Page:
Asia is a very large continent with lots of exotic locations to see Hong Kong is one of them. Hong Kong is situated on the southeastern coast of China. It is also an important hub in East Asia with global connections to many of the world’s cities. Hong Kong is proclaimed as Asia’s world city because of its absorption of people from various and even opposite cultures. According to Wikitravel, Hong Kong is a place with multiple personalities, because it has an influence of both, its ex-britishness and natural Chinese existence. Hong Kong has a subtropical climate with at least one season to match your comfort zone.
Hong Kong is overwhelming, delightful and safe, it nudges you out of your comfort zone but reward you too for that. Hong Kong Island is the island that gives the territory ‘Hong Kong’ its name. Although it is not the largest part of the territory, it is the place that many tourists regard as the main focus.
Attractions of Hong Kong
Victoria Peak: It is one of the biggest assets of Hong Kong from the tourism point of view. From the top of Wok-shaped Peak Tower, stunning view of Hong Kong Island. The Peak Tower serves not only as an observation platform; it also doubles as a shopping mall offering shops, fine dining and museums. The Peak Tram runs from Central to the bottom of the Peak Tower. This place is a jewel that people marvel at, no matter how many times they visit the city. People come from all over the world to see and admire it.
Hong Kong Disneyland Resort: This place was inaugurated in September 2005. Situated on Lantau Island this resort also features a Disneyland park, two resort hotels and a lake recreation center. Although it is not that big that you can spend a day or more to view it fully but still it offers you a lot fun that you will find even a day small.
Lantau Island: Finding some natural peace around Hong Kong. This is the place to check out; Lantau Island is twice as bigger as Hong Kong Island away from the funky lights & crowdie streets of Hong Kong. Here you can do everything that you can do around a beach, like hiking, camping, fishing.
Traditional heritage: Being in China and missing a visit at its traditional heritage sights in Hong Kong…… Bad idea!! Traditional heritages of Hong Kong are a must watch. These sights describe the history of this place. In the New Territories you’ll see ancient sights like ‘Ping Shan Heritage Trail’ number of ancient villages and temples like Tsang Tai Uk, Fu Shin Street Traditional Bazaar and Che Kung Temple, Man Mo Temple. In Kowloon you will find the ‘Kowloon Walled City Park’ at the location of the former Kowloon walled city.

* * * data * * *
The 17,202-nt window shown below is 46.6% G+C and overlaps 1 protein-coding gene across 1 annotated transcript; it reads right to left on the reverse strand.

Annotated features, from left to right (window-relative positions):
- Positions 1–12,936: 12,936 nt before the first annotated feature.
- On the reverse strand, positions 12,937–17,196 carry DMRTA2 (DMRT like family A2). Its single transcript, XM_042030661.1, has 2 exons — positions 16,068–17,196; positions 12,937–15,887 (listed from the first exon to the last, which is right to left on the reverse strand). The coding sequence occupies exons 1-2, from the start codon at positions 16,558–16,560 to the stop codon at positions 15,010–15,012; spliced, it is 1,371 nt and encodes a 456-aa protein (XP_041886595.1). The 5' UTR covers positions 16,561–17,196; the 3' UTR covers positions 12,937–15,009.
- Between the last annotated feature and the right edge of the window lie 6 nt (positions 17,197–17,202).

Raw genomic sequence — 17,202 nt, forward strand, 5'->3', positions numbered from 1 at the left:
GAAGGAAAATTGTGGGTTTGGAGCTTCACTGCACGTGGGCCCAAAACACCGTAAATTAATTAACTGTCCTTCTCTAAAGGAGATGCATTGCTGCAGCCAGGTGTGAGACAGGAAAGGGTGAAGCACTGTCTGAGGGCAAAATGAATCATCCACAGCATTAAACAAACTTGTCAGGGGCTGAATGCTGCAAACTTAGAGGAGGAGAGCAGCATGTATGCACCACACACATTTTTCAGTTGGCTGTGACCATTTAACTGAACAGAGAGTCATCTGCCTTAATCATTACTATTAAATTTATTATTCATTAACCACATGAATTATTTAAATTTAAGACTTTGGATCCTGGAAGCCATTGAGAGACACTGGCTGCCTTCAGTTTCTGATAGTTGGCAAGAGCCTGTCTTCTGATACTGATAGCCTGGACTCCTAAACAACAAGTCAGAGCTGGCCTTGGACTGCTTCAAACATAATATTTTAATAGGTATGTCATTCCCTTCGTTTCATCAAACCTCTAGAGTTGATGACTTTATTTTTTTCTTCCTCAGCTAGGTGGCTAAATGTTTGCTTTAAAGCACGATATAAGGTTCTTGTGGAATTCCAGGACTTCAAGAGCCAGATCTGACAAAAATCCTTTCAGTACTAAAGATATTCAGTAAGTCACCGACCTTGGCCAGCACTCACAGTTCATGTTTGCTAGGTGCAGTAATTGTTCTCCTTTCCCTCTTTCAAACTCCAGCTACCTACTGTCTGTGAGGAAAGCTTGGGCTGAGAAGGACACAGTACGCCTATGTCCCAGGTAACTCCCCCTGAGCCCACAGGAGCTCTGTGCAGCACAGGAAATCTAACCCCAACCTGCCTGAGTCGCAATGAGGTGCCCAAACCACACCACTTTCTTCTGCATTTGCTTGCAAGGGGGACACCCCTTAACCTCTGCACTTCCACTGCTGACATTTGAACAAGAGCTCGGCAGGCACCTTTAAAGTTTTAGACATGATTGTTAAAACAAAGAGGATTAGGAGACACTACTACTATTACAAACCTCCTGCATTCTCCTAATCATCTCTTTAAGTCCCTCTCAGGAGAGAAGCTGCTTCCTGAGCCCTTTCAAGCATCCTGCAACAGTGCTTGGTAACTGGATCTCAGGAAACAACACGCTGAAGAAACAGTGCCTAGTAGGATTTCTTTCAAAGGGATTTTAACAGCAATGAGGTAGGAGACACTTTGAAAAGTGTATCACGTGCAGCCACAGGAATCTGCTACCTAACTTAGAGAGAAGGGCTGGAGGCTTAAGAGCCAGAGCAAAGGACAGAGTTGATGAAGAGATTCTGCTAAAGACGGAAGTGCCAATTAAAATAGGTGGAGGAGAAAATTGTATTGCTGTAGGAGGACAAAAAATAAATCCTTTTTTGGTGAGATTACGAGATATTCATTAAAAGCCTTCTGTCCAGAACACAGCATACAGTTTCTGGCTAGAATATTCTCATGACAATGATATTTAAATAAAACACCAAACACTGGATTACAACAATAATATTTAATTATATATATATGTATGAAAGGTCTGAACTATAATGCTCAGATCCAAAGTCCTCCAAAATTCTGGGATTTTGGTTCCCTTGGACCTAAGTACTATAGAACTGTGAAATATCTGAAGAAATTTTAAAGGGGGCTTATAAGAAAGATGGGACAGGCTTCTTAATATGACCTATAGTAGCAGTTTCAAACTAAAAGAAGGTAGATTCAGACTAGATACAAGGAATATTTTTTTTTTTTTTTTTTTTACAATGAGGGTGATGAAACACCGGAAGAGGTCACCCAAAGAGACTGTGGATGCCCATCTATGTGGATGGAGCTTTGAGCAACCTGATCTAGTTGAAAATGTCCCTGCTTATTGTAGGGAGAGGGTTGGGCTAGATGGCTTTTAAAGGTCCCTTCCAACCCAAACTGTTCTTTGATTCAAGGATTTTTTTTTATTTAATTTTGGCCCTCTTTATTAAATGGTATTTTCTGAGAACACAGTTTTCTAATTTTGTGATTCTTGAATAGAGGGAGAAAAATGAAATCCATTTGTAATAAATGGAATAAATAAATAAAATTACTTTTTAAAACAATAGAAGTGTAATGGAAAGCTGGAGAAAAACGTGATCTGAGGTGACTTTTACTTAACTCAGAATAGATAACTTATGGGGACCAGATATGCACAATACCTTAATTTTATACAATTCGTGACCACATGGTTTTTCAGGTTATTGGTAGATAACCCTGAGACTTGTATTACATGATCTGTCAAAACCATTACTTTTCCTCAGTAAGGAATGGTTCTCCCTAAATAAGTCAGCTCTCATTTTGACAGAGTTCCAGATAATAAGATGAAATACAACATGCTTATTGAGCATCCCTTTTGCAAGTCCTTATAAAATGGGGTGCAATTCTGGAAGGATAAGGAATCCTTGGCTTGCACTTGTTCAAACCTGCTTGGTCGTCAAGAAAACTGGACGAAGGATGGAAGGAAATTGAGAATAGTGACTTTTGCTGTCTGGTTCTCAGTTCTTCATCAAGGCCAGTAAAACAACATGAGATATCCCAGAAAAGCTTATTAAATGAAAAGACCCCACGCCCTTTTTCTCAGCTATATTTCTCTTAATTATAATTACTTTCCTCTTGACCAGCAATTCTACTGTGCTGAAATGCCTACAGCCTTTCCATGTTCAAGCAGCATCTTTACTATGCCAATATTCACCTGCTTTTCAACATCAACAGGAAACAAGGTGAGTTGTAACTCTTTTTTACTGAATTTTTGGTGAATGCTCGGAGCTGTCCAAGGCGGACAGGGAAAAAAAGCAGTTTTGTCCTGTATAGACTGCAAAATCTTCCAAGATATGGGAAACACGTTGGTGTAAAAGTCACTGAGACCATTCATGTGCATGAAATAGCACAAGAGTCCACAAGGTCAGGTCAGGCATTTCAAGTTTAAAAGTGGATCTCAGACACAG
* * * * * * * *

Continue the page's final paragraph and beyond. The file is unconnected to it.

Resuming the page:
Ngong Ping 360: A Buddhist themed park on Lantau Island, which features Imperial Chinese architecture, interactive shows demonstrations, restaurants and coffee shops. The main thing about this park is the longest cable car ride in Hong Kong which offers scenic locations and to view the largest outdoor seated Buddha.
Thrills & Fun
Festivals: There are a number of fests celebrated in Hong Kong and you can become a part of them:
- Chinese New Year
- Spring Lantern Festival
- Ching Ming Festival
- Cheung Chau Bun Festival
- Tuen Ng Festival
- Hungry Ghost Festival
- Mid Autumn Festival / Moon Festival
- Chung Yeung Festival
- New Year’s Eve
The people of Hong Kong celebrate these festivals at their best and its worth watching, some of these are traditional festivals of China and every festival has an ancient story behind it.
Music: Music is a big industry in China, and Hong Kong is one of the main centers of Chinese pop culture. It’s the home of many popular Chinese artists like Jackie Chan, Andy Lau, and Wong Ka Kui (Beyond), Tony Leung Chiu-Wai and locally Eason Chan. Music concerts are often a sellout affair in Hong Kong, many popular singers and foreign bands perform in the city.
Beaches: Beaching in Hong Kong is not a big deal, you are never far away from the sea and a good beach is always at a stone’s through distance. Beaches are managed by the Leisure and Cultural Services Department, shark nets and life guards are present. Although more than 200 outlying islands, as well as an extensive coastline that is jam-packed with impressive bays and beaches are there in Hong Kong,
But we advise you to visit these:
Shek O: Very popular among the young generation of Hong Kong. Although it is a distance from the city but yet quite good services available like restaurants and bus services from the north side of the island. Do try the Thai restaurant close to the beach.
Big Wave Bay: One more stunning location in Hong Kong. The area of beach is small but good services are available here also. You’ll find a good line of cafes to relax and have your cup of coffee. As the name states ‘Big Wave Bay’ this beach offer a sort of big waves appealing to the surfers to do surfing, which is quite common at this beach.
Hung Shing Yeh Beach: If you are still not able to find the most amazing beach in Hong Kong then let us help you. Situated at the Lamma Island and highly regarded as the most popular beach. Lamma beach is a paradise with fine sand as well as clear water. A changing room, barbecue area and a refreshment kiosk you’ll find everything on this A-Grade beach. A 20 minutes walk from the ferry terminal to the beach. Buses and taxis are not an option on Lamma.